Veenix TuneExplorer for Mac does just that. By looking at qualities the company says include "pitch values, pitch variance, fundamental strengths, and a host of other sonic qualities" - the program acts like Pandora within your music collection.Music recommendation and discovery engines are hot stuff but what if you could use some of the same juju to better organize the music you already have in your collection? The newly launched
It will analyze the music on your computer and build playlists based on "energy" or similarities to a song of your choosing. You can listen to those playlists through the TuneExplorer player or port those playlists over to iTunes.
TuneExplorer was built primarily as a demonstration interface for Veenix's music analysis software, called the SonicLogicEngine. As an interface, it's not terribly exciting (ironic, given where I discovered it) - but hopefully the science behind it can be judged on its own merits. The software goes beyond the BPM analysis of competing services like Tangerine and is ultimately intended for licensing by other, larger services that leverage things like user tags and web data. I liked the results I got from TuneExplorer.
Search Inside the Music project purports to combine both tonal and social qualities in organizing music, is one. TheFilter is faster, prettier, more useful and compelling (and available for Windows or Mac) - but I don't know that it really builds similarity- based playlists as accurately. It may be good enough, though. I may use TheFilter more than TuneExplorer, unless TheFilter's playlist recommendations just don't do it for me. TuneExplorer may be the best way to jump in to my collection, create some quick playlists for iTunes and then get back out into iTunes proper, where I'd presumably spend most of my time. On the other hand, TheFilter's recommendations may be "good enough" and made up for by the vastly superior user experience.Related work is being done by a number of groups. Sun Labs researcher Paul Lamere, whose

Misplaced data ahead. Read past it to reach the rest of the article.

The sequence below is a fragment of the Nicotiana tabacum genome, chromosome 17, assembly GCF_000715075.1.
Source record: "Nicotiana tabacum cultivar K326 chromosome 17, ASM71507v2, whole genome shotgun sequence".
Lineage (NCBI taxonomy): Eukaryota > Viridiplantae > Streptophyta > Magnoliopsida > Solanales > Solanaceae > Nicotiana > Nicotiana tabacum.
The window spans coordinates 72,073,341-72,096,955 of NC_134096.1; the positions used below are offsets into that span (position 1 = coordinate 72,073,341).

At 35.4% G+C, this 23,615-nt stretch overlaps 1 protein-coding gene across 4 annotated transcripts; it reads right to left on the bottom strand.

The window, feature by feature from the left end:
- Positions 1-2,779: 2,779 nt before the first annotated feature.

Any preference for TheFilter, though, is just speaking as a consumer. The math behind TuneExplorer's SonicLogicEngine may be the more compelling in the long run. That project's consumer facing product is very easy to use and is definitely worth a look.